Apologies for the delay ... but I did finally find the time to scan and edit things to put up and, so, as they customarily say at functions (but usually before making a long-winded introductory speech - which I've already done via the last two posts, anyway) I shan't come between you and the poet.
Yes, folks. That's the voice
of the legendary Imtiaz Ahmad (recipient of the coincidentally named Tamghaé Imtiaz
). His compilation of poems, "Mayray Shayr", a title as modest as he is, had a cover sketch of him by our famous cartoonist, Aziz …
and an introduction by the popular writer-columnist, Ibrahim Jalees. Here's the last paragraph:
The book had only a very limited circulation and was never reprinted, since the author thought it to be just a fun venture and of no consequence or literary merit. However, for me, it was part of some delightful memories. I was dismayed when my signed copy was stolen. I suspected that the culprit was a young cousin who had stayed with us. He used to read it often and, I am sure, soon after stealing it, put it to the same use as Samad and I ;-)
It was a thrill when Imtiaz Sahab presented me with a photocopy he'd thoughtfully brought along to the NCA and inscribed for me. (The 'wonderful job' reference that you see in the inscription is for the Urdu Poetry Project I have commenced at PeaceNiche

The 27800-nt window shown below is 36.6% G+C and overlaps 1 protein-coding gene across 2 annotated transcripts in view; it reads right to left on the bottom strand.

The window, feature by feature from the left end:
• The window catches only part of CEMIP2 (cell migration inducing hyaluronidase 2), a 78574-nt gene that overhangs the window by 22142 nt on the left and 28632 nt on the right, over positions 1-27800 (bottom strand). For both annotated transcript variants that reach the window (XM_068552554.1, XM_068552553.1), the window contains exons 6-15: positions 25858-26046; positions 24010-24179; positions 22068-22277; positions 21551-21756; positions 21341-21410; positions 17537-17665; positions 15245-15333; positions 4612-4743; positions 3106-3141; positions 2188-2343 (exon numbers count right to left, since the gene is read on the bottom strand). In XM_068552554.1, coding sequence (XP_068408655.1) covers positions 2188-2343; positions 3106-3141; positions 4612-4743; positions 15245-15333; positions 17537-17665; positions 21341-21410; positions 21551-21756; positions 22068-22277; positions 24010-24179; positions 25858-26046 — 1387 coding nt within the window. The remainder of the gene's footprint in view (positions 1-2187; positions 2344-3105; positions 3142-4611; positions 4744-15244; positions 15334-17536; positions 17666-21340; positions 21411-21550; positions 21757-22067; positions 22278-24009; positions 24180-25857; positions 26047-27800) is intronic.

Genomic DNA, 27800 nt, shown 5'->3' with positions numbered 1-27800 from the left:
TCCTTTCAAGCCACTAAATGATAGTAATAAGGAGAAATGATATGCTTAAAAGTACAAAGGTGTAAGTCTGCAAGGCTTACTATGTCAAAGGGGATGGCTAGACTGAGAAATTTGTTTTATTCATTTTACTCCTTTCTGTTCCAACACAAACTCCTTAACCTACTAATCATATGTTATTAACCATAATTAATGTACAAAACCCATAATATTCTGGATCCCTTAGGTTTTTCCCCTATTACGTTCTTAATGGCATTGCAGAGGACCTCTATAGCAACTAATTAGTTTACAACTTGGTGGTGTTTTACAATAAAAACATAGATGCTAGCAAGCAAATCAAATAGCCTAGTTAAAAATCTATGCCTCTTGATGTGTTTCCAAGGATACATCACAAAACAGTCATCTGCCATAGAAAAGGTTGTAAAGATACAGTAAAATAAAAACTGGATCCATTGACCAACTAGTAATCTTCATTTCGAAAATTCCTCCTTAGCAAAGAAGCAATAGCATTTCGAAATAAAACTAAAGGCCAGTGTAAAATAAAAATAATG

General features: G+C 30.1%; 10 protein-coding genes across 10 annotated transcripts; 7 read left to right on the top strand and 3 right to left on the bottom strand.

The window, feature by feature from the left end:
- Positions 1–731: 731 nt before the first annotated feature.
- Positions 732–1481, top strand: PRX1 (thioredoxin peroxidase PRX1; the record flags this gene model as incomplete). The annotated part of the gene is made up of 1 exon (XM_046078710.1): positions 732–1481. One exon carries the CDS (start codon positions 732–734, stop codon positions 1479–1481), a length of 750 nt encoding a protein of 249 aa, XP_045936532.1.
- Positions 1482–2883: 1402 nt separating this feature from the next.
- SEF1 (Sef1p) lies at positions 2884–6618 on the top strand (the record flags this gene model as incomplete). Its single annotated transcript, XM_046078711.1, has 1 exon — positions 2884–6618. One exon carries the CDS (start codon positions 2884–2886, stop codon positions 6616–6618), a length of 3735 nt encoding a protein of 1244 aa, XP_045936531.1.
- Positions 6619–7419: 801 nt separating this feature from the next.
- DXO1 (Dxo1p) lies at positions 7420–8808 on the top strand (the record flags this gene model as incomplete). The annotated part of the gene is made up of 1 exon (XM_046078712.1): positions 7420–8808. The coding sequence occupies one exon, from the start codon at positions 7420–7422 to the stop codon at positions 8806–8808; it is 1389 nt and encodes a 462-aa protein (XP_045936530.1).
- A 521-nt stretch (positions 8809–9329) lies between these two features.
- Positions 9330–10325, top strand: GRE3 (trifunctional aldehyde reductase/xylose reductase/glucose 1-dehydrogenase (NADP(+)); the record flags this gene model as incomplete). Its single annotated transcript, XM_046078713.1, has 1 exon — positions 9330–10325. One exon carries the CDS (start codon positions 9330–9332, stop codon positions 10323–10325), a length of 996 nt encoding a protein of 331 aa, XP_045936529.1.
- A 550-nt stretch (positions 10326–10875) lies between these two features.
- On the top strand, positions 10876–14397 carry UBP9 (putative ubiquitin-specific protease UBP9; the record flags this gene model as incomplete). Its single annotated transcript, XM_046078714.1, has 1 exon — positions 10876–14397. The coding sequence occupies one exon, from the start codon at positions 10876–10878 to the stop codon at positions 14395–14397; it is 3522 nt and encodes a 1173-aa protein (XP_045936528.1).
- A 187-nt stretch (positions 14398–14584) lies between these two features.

. More about that once it's a bit further under way).
Why did Imtiaz choose to express himself via poetry? He answers it in the opening nazm.
Imtiaz Sahab also delved into the rubaaee form and frequently used it to describe the various 'beauties' he met. Three examples follow.
Our conversation that morning - which I recorded with his permission - was not a formal interview. We wandered all over the place during the chat and, hopefully, you'll enjoy some of the things he talks about that I had not heard mentioned before. The only editing that's been done to the recording is removing the long gaps of silence and the coaxing I had to do to get him to talk about his own achievements, since he is extremely shy and modest.
It's 35 minutes long and worth hearing. Enjoy
Labels: Books, Literature, Media, Pakistan, People, Personal, Poetry, Urdu